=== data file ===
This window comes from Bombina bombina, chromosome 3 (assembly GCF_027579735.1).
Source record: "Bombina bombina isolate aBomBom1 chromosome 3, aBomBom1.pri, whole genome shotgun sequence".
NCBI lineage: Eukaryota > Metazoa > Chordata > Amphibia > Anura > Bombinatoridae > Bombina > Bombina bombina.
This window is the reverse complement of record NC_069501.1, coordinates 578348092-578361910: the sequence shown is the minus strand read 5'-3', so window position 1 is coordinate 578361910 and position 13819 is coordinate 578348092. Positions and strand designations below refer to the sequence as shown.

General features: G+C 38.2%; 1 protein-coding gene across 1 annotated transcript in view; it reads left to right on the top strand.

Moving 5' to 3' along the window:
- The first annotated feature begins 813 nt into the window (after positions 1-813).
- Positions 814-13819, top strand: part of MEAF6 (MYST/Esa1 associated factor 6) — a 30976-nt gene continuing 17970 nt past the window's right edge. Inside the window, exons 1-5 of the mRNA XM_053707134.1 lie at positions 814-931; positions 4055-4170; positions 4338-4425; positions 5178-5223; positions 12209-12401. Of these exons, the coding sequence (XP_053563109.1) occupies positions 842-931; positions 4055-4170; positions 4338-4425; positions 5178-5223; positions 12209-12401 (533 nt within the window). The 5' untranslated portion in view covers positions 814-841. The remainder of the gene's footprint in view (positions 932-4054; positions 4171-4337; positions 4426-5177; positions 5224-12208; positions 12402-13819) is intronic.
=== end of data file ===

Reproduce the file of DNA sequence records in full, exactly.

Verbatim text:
This window comes from Bombina bombina, chromosome 3 (assembly GCF_027579735.1).
Source record: "Bombina bombina isolate aBomBom1 chromosome 3, aBomBom1.pri, whole genome shotgun sequence".
NCBI lineage: Eukaryota > Metazoa > Chordata > Amphibia > Anura > Bombinatoridae > Bombina > Bombina bombina.
This window is the reverse complement of record NC_069501.1, coordinates 578348092-578361910: the sequence shown is the minus strand read 5'-3', so window position 1 is coordinate 578361910 and position 13819 is coordinate 578348092. Positions and strand designations below refer to the sequence as shown.

General features: G+C 38.2%; 1 protein-coding gene across 1 annotated transcript in view; it reads left to right on the top strand.

Moving 5' to 3' along the window:
- The first annotated feature begins 813 nt into the window (after positions 1-813).
- Positions 814-13819, top strand: part of MEAF6 (MYST/Esa1 associated factor 6) — a 30976-nt gene continuing 17970 nt past the window's right edge. Inside the window, exons 1-5 of the mRNA XM_053707134.1 lie at positions 814-931; positions 4055-4170; positions 4338-4425; positions 5178-5223; positions 12209-12401. Of these exons, the coding sequence (XP_053563109.1) occupies positions 842-931; positions 4055-4170; positions 4338-4425; positions 5178-5223; positions 12209-12401 (533 nt within the window). The 5' untranslated portion in view covers positions 814-841. The remainder of the gene's footprint in view (positions 932-4054; positions 4171-4337; positions 4426-5177; positions 5224-12208; positions 12402-13819) is intronic.